doug hosenphefer

    Sunday parking meters suck. They are a poor tax on working people. Techies park their BMWs and Range Rovers in their garages. It doesn’t matter if Hitler himself came out of the grave to support getting rid of Sunday meters, it’s a stupid, regressive flat tax, aimed at working people trying to stay in SF. It didn’t “ruin” this City five years ago, or 80 years ago, to have ONE DAY A WEEK when people could relax and not drive around endlessly looking for parking in their own neighborhoods, or live in fear of being seconds away from rapacious City parking tickets, and a loss of a day’s pay. People who want more money spent to support their fun on $5,000 bikes should feel free to donate some stock options to the City, and let the majority of citizens of San Francisco have one day of peace.


    Yamanoor Srihari

    If the economy were not in the next bubble, the argument would be stronger. Expanding for the sake of day dreams is not exactly commendable progress, unless of course, people presume that all future bubbles will center around Silicon Valley, making the quality of life flushing itself down the toilet worth it all.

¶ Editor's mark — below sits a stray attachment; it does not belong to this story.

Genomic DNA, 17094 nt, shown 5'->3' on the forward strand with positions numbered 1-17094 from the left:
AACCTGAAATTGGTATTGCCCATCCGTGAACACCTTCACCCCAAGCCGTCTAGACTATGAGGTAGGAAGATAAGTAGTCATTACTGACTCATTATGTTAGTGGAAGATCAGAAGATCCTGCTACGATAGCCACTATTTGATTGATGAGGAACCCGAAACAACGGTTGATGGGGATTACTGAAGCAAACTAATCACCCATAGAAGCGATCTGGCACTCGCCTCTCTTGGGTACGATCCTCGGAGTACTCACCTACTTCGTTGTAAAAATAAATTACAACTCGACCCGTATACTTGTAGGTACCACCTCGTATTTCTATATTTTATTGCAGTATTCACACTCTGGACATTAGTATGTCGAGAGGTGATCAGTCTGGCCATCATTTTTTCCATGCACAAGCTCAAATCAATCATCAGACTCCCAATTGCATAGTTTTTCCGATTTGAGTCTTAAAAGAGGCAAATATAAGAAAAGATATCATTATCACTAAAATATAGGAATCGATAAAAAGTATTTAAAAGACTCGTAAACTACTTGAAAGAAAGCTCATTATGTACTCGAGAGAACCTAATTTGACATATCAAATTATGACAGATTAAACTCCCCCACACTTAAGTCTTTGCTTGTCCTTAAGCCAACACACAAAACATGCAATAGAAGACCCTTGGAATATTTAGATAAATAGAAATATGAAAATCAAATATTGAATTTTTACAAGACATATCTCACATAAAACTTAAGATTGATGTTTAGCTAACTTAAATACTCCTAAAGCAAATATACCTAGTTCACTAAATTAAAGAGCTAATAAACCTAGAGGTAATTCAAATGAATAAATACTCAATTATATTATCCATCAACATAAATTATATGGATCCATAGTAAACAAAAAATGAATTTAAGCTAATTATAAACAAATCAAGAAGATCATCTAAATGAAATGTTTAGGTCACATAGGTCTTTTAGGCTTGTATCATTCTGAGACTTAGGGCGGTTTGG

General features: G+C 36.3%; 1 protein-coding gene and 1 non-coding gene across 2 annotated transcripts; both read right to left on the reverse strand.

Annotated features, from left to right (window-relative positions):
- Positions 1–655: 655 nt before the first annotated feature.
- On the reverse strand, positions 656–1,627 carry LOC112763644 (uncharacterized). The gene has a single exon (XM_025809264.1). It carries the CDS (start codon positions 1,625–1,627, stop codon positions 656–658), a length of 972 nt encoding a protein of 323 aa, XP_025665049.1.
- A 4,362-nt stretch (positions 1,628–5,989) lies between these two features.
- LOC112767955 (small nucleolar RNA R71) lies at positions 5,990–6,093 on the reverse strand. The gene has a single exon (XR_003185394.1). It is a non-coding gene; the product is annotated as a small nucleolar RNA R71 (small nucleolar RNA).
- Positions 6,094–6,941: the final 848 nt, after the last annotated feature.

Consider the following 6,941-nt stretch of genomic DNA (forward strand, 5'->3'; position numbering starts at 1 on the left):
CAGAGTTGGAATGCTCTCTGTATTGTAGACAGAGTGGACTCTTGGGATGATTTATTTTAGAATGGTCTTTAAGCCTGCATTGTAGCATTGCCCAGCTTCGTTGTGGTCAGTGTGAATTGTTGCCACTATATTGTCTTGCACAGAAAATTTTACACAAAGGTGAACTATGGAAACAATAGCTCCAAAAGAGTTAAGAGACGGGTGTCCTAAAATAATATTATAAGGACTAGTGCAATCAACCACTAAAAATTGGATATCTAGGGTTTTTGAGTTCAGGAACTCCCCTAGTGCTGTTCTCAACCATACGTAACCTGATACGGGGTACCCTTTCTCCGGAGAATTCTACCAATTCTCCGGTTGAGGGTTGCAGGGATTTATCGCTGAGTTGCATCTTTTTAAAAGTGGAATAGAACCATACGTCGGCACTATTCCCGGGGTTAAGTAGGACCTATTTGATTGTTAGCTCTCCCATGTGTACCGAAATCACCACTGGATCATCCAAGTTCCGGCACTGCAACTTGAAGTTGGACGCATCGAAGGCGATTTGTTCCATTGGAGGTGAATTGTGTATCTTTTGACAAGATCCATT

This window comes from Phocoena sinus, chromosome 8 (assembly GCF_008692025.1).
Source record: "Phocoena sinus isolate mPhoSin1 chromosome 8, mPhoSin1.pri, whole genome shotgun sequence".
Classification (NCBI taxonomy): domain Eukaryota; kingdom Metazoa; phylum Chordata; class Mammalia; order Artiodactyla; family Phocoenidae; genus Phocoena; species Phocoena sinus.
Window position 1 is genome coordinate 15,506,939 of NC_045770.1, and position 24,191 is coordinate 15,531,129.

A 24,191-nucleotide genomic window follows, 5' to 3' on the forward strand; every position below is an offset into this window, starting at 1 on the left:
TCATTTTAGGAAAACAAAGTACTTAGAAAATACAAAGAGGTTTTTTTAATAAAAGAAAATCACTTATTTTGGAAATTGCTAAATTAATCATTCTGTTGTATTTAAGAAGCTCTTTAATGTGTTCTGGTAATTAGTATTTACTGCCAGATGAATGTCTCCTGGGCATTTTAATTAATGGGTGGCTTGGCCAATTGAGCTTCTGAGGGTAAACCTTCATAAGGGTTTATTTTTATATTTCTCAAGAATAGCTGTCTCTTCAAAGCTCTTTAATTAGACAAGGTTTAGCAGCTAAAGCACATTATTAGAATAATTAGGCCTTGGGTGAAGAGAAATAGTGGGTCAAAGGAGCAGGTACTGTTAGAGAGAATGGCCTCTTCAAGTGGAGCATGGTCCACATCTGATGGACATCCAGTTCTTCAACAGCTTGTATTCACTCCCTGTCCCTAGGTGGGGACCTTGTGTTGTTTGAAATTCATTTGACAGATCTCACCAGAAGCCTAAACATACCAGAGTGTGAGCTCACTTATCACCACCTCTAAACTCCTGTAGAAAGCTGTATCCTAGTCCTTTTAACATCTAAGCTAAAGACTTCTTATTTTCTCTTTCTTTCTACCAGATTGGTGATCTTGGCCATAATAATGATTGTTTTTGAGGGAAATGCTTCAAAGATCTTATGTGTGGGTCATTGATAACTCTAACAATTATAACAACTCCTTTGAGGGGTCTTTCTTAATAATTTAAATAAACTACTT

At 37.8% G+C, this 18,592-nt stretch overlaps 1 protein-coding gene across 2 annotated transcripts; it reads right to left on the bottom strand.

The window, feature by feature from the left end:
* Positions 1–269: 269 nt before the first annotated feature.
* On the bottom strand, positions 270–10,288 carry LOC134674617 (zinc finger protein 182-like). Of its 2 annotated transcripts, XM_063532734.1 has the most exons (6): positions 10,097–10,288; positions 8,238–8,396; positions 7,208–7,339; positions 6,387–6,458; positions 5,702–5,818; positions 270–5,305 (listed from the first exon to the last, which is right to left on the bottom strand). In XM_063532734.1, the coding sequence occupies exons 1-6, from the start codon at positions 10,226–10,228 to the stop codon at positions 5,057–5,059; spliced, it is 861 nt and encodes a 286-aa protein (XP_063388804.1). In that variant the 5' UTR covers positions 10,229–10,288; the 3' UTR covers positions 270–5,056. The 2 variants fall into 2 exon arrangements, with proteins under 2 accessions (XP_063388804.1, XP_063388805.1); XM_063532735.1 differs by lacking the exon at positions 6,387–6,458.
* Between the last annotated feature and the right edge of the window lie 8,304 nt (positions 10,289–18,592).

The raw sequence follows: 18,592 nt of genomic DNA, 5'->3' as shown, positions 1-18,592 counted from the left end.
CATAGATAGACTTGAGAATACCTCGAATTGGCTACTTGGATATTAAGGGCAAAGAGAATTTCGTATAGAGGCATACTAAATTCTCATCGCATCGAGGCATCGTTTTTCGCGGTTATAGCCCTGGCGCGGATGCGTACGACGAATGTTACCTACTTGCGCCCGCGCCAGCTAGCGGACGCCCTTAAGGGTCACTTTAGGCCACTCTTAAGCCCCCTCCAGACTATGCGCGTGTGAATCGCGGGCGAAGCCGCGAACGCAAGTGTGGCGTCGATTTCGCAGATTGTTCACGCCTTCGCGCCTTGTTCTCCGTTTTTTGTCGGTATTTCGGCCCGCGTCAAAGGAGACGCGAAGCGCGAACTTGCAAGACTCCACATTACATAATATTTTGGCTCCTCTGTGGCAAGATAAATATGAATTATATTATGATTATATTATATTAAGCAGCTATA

Yes, I’m not sure what 94103 is trying to say there but it surely cannot be a credible claim that somehow more people commute out of SF than into it.

    For CalTrain and 101, I’d be willing to believe that the north and south flows are close, given that it seems crammed in both directions at rush hour.

    But you cannot watch the two bridges at rsh hour, or BART at Embarcadero, without seeing the flow is mostly into the city. GG Bridge even switches to 4 lanes south-bound in the morning and north bound in the evening.

    The figures I’ve seen have 500K folks commuting into SF daily versus 100K going out. If 94103 has better numbers he should provide them.

    Not that any of this means that MV shouldn’t build more homes. Only that it’s a tad hypocritical for anyone from SF to criticize them for not doing so, given that SF is guilty at least as much.